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A Q&A With Joyce King

By November 2002Comments

A brutal, racially-motivated murder called her to Jasper. She was reluctant to answer. But when she arrived, nothing could have prepared her for the way Jasper would affect her or the way she would affect Jasper. Here, veteran journalist and first-time author Joyce King shares her experiences writing the book that would educate a nation and heal a small town in East Texas.

texasmonthly.com: As a journalist, you were assigned to cover the trials of all three defendants. What were your thoughts and assumptions going in? Did they change at all as the trials progressed?

Joyce King: There is a bit of background. I had just lost my job as a news anchor for CBS radio, and I was very bitter going to Jasper. I thought it was a demotion to be made a street reporter again after being an anchor so long. I felt rusty, I felt frightened. I did not want to go to Jasper. I had racial issues of my own. I knew this story would break my heart, and it did. The pivotal thing that changed my attitude was a trip I took out to Huff Creek, where James Byrd, Jr., was dragged. I walked the three-mile route; that instantly changed my perspective. I knew that the mission was greater than me. I wasn’t sure what it was, but I knew that I was there for more than just reporting.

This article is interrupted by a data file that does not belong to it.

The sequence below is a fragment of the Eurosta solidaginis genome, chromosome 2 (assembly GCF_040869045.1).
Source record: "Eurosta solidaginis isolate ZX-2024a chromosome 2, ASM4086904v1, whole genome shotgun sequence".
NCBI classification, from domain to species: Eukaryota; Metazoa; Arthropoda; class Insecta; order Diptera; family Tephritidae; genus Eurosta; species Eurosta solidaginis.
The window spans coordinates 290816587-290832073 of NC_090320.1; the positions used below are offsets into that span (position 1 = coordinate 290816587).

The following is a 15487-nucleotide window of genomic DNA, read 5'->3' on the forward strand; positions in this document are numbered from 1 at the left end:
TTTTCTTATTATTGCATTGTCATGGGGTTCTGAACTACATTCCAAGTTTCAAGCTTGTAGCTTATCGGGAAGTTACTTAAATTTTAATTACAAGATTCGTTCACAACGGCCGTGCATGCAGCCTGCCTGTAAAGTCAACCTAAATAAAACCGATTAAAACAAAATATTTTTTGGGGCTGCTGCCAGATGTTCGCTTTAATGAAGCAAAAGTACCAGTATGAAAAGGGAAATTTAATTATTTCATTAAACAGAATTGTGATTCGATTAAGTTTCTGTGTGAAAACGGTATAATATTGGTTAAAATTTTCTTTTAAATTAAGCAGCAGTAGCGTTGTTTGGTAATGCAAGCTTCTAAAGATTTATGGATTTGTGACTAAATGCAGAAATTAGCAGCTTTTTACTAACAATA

texasmonthly.com: As the trials came to a close, what made you decide that you needed to write this book?

JK: Some of the reporters and I were joking around saying, “Who’s going to do this? Who’s going to tell this story?” My good friend Monique Nation, who was a television reporter for the Fox station in Houston, said, “King, if you don’t do it, it’s not going to get done. None of us are going to write it.” She really believed and encouraged me. When I got home, I began to look at my notes from the trial, and I thought, “I should do this.” And so, I started. After 22 years in broadcasting, I resigned my position with CBS and moved to Jasper in January 2000, which was a little more than a month after the last trial ended. A lot of people were stunned.

texasmonthly.com: How long did you live there?

JK: I lived in Jasper for a month. I wanted to see what these people were like up close. I wanted to see what they were like without a trial, without television cameras, without the international scrutiny. They were friendly, but very suspicious. I don’t blame them because a lot of people in the media had gotten the story wrong. There were people who said things about their town that were unforgivable. A lot of them thought I was from New York, which I found hysterical being that I’m a native Texan, born in Houston. I was always justifying myself as being a real Texan. I think I won most of them over with my integrity, my professionalism, and with just reassuring them all through it—”I don’t have an agent; I don’t have a publisher; I don’t even have a job anymore; I’m just stepping out on faith because I believe this town needs someone to put the truth down in black and white.” And that’s what I set out to do, to give an accurate account so people would know.